The dead home desktop returns from the dead

Raymond Chen

I brought my dead home desktop computer to the office so I could fiddle with it after work while surrounded by large quantities of geek equipment that could step in to assist. I tried to use a power supply from another computer in a sort of computerish version of jump-starting a car, but it was a hopeless endeavour because the cables on the power supply assume that the motherboard is right there. They barely reach the motherboard when the power supply is installed in the case; trying to connect one machine’s power supply to another machine’s motherboard is hopeless. I didn’t want to unscrew the motherboard from the case if I didn’t have to, so I left the power supply theory off to the side as a backup. I yanked the memory from the machine—no help. I yanked the video card from the machine—bingo. The BIOS made its happy booting sounds, but naturally it couldn’t boot since it had no video card, no keyboard, no mouse, no memory, and no storage devices. But at least it went beep. I went into my neighbor’s office looking for a spare video card and found one on a side table. Plugged it in, hooked up the monitor cable, and… dead computer. Oh, so close yet so far. It seemed that merely having a video card plugged in is enough to make the computer stop working. I left my investigations at that for the evening. The next day, I told my neighbor about my “I thought I had it solved but I was wrong” close call the previous evening. “Which video card did you use?” — That one. “Oh, I don’t think that card works. Here, try this one.” Just my luck. I had run a video card test with a broken video card. I returned to my office, plugged in the new video card, hooked up the monitor, and—Hallellujah—I got a POST screen and some angry BIOS messages since it didn’t have a keyboard, mouse, memory, or storage devices. Okay, plugged in the memory and storage devices, booted up the machine again, bingo, everything started up. Well, okay, I couldn’t type in my password since I didn’t connect a keyboard, but everything was working well enough that I was confident that I found the problem. Busted video card. Thanks to all the commenters for your suggestions, even though I didn’t act on most of them. Bonus puzzle: When I ran the video card test that first evening, I unplugged a monitor from an existing computer and plugged it into the dead computer. After the test failed, I plugged the monitor cable back into the original computer. And the result was weird. The picture on the monitor came back just fine, but it appeared to be frozen. I wiggled the mouse and banged on the keyboard, but the cursor didn’t move on the screen and my typing didn’t appear either. The computer was still running, however; I could ping it from another computer in my office, and I could even use Remote Desktop Connection to connect to the computer and use it. But the screen was frozen. It displayed a snapshot of my desktop at the point I originally yanked the monitor cable, sort of like Grandfather’s Clock. The image finally disappeared when I powered the computer off. When I turned the computer back on, the monitor showed just a blank screen. The computer itself ran fine, but now instead of showing a frozen image, it showed nothing at all.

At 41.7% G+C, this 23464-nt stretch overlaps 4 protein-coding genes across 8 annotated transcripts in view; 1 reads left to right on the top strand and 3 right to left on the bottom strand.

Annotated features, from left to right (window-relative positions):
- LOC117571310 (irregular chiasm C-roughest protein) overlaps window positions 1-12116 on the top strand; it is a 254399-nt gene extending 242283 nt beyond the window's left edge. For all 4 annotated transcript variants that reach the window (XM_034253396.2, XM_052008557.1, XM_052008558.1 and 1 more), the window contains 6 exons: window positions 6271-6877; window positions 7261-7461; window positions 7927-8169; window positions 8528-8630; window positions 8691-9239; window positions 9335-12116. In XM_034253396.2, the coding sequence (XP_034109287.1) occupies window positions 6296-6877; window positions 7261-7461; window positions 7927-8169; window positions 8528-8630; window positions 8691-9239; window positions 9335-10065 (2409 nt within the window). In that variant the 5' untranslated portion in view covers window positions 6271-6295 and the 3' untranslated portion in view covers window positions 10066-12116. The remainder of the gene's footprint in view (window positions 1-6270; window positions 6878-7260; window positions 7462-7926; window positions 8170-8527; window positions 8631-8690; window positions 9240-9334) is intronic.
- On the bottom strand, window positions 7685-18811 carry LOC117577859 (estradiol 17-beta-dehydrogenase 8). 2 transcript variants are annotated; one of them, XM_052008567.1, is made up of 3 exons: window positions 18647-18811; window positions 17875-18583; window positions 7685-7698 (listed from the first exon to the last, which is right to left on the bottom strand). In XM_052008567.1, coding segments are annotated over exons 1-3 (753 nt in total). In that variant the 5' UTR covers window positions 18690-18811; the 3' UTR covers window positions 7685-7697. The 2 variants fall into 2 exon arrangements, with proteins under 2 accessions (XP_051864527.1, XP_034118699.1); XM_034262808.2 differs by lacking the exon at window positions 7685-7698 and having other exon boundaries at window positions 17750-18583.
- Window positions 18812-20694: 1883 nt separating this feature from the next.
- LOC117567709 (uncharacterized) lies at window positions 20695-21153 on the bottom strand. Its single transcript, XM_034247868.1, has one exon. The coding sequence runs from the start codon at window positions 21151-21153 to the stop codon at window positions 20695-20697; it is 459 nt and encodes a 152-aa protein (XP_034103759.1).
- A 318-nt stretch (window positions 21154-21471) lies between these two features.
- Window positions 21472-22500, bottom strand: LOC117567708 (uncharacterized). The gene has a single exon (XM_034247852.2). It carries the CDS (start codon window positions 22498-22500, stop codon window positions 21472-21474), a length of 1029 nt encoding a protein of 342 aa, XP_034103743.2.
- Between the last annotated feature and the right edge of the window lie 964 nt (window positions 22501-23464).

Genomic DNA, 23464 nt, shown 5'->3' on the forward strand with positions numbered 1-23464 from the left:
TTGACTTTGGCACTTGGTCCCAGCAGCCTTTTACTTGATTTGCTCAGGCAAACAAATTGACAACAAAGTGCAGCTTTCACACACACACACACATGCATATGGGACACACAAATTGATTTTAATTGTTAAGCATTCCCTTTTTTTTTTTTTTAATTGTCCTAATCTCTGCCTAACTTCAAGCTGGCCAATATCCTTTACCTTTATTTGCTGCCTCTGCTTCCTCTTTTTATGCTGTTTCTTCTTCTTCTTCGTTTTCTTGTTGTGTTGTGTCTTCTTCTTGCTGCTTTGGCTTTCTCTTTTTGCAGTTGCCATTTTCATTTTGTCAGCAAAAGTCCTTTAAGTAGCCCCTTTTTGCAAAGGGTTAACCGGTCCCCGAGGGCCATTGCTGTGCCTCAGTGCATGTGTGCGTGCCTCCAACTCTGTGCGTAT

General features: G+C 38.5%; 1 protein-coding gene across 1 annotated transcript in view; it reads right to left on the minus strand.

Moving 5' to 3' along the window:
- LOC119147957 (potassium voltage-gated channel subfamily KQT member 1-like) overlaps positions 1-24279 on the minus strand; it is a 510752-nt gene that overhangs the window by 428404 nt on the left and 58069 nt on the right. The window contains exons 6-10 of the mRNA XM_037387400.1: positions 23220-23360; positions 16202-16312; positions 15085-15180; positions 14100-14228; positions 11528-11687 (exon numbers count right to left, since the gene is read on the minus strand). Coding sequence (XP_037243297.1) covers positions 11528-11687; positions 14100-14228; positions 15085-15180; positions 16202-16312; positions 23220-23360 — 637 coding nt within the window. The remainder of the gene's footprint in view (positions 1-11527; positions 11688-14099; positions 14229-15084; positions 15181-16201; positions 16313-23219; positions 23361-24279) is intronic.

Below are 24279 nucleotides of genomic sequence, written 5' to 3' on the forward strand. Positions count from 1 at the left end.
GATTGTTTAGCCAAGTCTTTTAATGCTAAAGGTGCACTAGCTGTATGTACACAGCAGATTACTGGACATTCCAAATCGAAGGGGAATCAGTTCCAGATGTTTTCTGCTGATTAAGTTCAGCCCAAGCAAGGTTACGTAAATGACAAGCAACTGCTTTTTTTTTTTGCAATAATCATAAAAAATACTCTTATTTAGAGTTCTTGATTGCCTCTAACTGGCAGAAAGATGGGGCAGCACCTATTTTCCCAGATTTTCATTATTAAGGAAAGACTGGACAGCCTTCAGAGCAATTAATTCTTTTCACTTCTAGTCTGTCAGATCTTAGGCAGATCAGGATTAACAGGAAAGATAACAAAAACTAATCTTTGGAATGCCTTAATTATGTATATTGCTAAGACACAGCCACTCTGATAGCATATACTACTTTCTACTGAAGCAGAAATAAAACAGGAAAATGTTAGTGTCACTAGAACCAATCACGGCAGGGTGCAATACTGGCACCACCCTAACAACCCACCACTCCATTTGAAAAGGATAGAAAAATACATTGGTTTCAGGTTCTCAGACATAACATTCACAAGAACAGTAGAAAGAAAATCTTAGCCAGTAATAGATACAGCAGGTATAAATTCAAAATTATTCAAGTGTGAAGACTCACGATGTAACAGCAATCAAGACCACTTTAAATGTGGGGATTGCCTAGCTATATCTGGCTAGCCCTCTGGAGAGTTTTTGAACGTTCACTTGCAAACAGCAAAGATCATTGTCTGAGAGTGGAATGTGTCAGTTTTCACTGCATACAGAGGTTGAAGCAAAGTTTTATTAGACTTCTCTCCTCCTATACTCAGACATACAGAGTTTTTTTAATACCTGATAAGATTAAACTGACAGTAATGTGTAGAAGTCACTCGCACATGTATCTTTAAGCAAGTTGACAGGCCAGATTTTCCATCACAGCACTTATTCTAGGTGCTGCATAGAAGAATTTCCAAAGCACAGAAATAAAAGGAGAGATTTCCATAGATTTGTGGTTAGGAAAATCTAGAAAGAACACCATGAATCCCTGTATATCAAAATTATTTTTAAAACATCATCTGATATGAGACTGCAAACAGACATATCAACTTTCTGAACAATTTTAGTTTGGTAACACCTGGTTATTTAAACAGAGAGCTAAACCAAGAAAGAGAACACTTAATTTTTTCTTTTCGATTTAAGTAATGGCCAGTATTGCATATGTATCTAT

The puzzle: Explain the exhibited behavior.


Discussion is closed.

Feedback usabilla icon